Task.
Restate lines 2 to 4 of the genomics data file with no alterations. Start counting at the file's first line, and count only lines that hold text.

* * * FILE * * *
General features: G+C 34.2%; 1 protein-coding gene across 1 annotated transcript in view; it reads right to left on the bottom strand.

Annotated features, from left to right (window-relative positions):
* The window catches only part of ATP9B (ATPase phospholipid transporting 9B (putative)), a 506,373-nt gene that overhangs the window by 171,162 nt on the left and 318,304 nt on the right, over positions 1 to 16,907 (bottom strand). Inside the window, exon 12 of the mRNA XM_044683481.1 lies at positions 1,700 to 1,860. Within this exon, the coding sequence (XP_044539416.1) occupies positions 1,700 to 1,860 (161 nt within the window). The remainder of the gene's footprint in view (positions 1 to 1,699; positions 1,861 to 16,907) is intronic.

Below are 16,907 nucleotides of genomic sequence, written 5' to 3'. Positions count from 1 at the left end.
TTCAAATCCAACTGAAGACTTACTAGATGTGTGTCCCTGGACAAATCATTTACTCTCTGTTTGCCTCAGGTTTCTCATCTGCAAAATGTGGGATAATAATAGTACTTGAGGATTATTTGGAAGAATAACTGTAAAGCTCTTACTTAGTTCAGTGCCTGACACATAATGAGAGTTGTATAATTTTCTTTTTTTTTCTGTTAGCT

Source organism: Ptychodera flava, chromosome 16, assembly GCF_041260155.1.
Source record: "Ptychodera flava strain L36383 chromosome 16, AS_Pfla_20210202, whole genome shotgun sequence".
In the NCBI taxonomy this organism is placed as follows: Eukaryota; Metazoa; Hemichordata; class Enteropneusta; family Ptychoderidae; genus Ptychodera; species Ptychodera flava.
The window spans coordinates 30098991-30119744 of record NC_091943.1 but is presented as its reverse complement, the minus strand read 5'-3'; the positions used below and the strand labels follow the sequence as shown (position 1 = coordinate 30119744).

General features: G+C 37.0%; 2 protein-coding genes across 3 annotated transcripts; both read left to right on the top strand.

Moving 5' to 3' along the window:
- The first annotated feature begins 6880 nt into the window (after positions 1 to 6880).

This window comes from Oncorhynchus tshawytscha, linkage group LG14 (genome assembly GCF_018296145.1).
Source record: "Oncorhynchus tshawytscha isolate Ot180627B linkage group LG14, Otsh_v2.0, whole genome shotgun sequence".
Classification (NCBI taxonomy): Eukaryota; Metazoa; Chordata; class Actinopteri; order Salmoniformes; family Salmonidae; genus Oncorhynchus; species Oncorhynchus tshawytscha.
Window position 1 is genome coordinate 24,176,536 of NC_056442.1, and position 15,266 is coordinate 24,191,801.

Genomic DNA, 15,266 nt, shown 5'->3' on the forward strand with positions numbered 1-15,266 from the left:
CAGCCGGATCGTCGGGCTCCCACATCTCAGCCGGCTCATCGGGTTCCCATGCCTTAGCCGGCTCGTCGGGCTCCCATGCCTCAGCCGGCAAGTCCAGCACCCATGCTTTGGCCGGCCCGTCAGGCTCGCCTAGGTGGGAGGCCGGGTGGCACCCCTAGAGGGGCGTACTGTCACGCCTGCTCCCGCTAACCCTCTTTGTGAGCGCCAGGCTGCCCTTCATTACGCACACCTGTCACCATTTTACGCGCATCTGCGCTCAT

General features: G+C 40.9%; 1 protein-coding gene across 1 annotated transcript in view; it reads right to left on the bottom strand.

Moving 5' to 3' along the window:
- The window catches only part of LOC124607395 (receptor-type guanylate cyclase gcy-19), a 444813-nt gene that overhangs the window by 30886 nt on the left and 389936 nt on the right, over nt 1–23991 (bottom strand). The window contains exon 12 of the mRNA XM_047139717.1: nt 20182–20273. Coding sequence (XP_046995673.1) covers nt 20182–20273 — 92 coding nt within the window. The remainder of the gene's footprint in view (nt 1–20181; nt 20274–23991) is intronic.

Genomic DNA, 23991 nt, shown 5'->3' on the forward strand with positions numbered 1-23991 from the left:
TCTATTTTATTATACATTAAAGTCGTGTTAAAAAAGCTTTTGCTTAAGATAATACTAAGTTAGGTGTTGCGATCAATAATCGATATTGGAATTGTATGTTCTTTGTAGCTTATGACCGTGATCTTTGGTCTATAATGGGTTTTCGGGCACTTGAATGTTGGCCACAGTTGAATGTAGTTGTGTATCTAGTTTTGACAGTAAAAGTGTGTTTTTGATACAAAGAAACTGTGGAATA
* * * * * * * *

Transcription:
Annotated features, from left to right (window-relative positions):
* The window catches only part of ATP9B (ATPase phospholipid transporting 9B (putative)), a 506,373-nt gene that overhangs the window by 171,162 nt on the left and 318,304 nt on the right, over positions 1 to 16,907 (bottom strand). Inside the window, exon 12 of the mRNA XM_044683481.1 lies at positions 1,700 to 1,860. Within this exon, the coding sequence (XP_044539416.1) occupies positions 1,700 to 1,860 (161 nt within the window). The remainder of the gene's footprint in view (positions 1 to 1,699; positions 1,861 to 16,907) is intronic.

Below are 16,907 nucleotides of genomic sequence, written 5' to 3'. Positions count from 1 at the left end.